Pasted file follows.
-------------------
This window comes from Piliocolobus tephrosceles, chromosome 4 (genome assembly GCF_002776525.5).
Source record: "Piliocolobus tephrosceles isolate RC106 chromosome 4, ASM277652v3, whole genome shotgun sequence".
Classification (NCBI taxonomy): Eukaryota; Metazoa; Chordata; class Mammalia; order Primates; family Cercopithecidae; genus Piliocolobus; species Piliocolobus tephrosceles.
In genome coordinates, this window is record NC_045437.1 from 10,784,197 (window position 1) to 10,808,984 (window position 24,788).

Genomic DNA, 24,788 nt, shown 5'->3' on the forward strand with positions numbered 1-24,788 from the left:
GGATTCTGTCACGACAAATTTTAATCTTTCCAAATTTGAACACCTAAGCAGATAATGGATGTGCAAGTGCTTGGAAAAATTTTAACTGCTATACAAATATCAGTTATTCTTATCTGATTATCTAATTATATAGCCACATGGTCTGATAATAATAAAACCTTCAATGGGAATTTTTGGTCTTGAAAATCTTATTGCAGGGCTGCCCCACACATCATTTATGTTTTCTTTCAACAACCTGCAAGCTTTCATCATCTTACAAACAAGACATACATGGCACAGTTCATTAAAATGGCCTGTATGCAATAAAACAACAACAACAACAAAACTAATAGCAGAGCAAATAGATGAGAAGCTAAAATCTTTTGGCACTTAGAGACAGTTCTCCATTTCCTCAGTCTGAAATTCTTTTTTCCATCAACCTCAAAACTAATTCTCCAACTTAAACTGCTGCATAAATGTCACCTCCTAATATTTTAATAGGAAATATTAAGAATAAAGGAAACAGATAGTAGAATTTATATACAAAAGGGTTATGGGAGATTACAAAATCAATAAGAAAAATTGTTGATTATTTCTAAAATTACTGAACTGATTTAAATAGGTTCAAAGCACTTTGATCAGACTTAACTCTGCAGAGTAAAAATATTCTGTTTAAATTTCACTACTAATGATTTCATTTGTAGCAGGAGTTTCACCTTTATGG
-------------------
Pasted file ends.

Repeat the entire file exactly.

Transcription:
This window comes from Piliocolobus tephrosceles, chromosome 4 (genome assembly GCF_002776525.5).
Source record: "Piliocolobus tephrosceles isolate RC106 chromosome 4, ASM277652v3, whole genome shotgun sequence".
Classification (NCBI taxonomy): Eukaryota; Metazoa; Chordata; class Mammalia; order Primates; family Cercopithecidae; genus Piliocolobus; species Piliocolobus tephrosceles.
In genome coordinates, this window is record NC_045437.1 from 10,784,197 (window position 1) to 10,808,984 (window position 24,788).

Genomic DNA, 24,788 nt, shown 5'->3' on the forward strand with positions numbered 1-24,788 from the left:
GGATTCTGTCACGACAAATTTTAATCTTTCCAAATTTGAACACCTAAGCAGATAATGGATGTGCAAGTGCTTGGAAAAATTTTAACTGCTATACAAATATCAGTTATTCTTATCTGATTATCTAATTATATAGCCACATGGTCTGATAATAATAAAACCTTCAATGGGAATTTTTGGTCTTGAAAATCTTATTGCAGGGCTGCCCCACACATCATTTATGTTTTCTTTCAACAACCTGCAAGCTTTCATCATCTTACAAACAAGACATACATGGCACAGTTCATTAAAATGGCCTGTATGCAATAAAACAACAACAACAACAAAACTAATAGCAGAGCAAATAGATGAGAAGCTAAAATCTTTTGGCACTTAGAGACAGTTCTCCATTTCCTCAGTCTGAAATTCTTTTTTCCATCAACCTCAAAACTAATTCTCCAACTTAAACTGCTGCATAAATGTCACCTCCTAATATTTTAATAGGAAATATTAAGAATAAAGGAAACAGATAGTAGAATTTATATACAAAAGGGTTATGGGAGATTACAAAATCAATAAGAAAAATTGTTGATTATTTCTAAAATTACTGAACTGATTTAAATAGGTTCAAAGCACTTTGATCAGACTTAACTCTGCAGAGTAAAAATATTCTGTTTAAATTTCACTACTAATGATTTCATTTGTAGCAGGAGTTTCACCTTTATGG